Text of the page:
Squares 1, 2
The squares (depth 1.0–1.8 m) were adjacent to each other and separated by a balk (Fig. 2). Five geomorphologic strata were identified (top to bottom): the surface level, consisting of light brown soil and brown agricultural soil (1), a grayish brown old soil [paleosol] (2), reddish brown clayey hamra (3), grayish brown clayey hamra (4), and brown to yellowish brown sandy hamra, devoid of finds (5). Ancient remains were discovered in Strata 3 and 4. The base elevation of the archaeological horizon, which consisted of two phases, was c. 12 m above sea level.
Late Phase. A room (L116; min. dimensions 3×4 m), delimited by three walls that were built of small to medium-sized kurkar, was discovered. The walls were preserved as foundations only (W108, W110/117, W118; Fig. 3); Wall 118 continued to the northeast. Another wall (W120) was exposed south of the room, at the southern end of Square 2. Fragments of pottery vessels were uncovered west of W108 and east of W110; hence, the room was probably part of a building that extended to the south, west and north. Numerous potsherds and fragments of stone vessels were found in Room 116, including bowls, cooking pots, store jars and jugs that mostly dated to the Roman period (see below).
Early Phase. This layer contained potsherds and the late phase was built it. In addition to the pottery types that appeared in the late phase, the potsherds recovered from this phase dated to the Persian and Hellenistic periods.
Squares 3, 4
The squares (depth 0.8–1.4 m; Fig. 4) were adjacent to one another. Three geomorphological strata were identified (top to bottom): the surface level that consisted of brown agricultural soil (1), dark gray soil that contained organic material (2) and reddish brown clayey hamra at the bottom of which was sandy hamra (3). The base elevation of the archaeological horizon was c. 11.5 m above sea level, within the clayey hamra layer (3).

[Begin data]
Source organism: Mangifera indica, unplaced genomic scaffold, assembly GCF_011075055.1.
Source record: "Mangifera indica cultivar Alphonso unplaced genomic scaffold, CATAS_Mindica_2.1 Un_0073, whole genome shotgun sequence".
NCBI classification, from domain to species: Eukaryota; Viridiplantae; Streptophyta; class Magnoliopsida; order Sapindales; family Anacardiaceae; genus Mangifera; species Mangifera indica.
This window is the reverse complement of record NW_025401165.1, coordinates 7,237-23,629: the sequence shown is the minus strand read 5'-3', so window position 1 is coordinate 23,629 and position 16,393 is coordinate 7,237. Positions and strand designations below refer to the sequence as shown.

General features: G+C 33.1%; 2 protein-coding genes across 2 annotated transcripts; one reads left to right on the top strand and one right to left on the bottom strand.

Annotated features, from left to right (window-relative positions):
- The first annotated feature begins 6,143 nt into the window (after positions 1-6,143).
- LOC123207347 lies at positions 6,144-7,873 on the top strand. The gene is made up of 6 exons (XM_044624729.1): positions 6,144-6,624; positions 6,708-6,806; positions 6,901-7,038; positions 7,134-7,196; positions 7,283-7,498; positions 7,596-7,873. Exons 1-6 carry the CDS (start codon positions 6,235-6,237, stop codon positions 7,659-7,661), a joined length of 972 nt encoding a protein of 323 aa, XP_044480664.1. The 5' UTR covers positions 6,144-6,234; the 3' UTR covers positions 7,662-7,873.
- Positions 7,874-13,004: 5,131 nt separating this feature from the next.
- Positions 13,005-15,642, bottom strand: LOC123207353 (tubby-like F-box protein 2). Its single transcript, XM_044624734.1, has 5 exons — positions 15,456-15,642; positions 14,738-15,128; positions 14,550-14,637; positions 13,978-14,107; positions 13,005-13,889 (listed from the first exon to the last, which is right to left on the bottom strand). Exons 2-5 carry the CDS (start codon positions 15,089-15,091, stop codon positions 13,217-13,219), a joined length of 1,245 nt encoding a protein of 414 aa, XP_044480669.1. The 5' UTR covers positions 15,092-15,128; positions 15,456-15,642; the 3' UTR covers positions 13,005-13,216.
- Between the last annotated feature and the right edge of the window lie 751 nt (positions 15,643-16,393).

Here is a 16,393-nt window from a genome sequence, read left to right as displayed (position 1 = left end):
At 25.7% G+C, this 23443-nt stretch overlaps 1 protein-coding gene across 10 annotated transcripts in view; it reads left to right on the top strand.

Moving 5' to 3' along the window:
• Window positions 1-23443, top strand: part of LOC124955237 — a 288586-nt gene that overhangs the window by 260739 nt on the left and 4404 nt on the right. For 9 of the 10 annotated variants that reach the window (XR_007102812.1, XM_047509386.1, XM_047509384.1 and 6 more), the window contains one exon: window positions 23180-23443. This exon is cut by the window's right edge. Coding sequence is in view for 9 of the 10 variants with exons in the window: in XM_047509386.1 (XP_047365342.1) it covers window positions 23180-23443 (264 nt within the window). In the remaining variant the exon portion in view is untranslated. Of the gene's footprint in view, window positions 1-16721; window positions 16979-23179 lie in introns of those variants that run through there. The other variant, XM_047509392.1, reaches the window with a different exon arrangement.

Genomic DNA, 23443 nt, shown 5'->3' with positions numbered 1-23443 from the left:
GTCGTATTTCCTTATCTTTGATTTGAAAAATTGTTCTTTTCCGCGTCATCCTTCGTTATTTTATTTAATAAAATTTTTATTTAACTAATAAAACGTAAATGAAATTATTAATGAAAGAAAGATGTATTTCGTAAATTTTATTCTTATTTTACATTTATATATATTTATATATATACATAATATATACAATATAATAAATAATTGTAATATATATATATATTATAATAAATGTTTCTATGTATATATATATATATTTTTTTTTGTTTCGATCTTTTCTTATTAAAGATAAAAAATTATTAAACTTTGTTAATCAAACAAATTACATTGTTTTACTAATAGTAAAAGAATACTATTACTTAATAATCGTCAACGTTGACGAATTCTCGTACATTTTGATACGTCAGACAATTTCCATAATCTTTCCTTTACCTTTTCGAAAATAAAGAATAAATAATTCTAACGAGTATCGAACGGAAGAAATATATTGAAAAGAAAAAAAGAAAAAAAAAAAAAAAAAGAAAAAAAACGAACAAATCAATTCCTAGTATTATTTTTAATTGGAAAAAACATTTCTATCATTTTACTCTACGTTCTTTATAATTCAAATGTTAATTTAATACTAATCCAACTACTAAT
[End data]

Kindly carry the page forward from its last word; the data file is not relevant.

A number of medium-sized stones, whose nature is unclear, were discovered in disarrangement and several worn potsherds that mostly dated to the Roman period were found.
Most of the pottery vessels dated from the Early Roman period (end of first century BCE–first century CE) to the Middle Roman period (end of first century CE–second century CE), including mostly cooking vessels (Fig. 5:1–6) and store jars (Fig. 5:7–13). Unfortunately, it was not possible to date the ceramic assemblage and the architectural remains in Squares 1 and 2 more precisely.
A number of potsherds that dated to the Persian and Hellenistic periods were found. These included a mortarium (Fig. 6:1), characteristic of the Persian period (sixth–fourth centuries BCE); a Black Glazed Molded bowl (Fig. 6:2) and a cooking pot (Fig. 6:5) from the early phase of the Hellenistic period (third century BCE), as well as hemispheric bowls (Fig. 6:3, 4) and jars (Fig. 6:6–10) from the later phase of the Hellenistic period (second century BCE), some of which continued into the Early Roman period.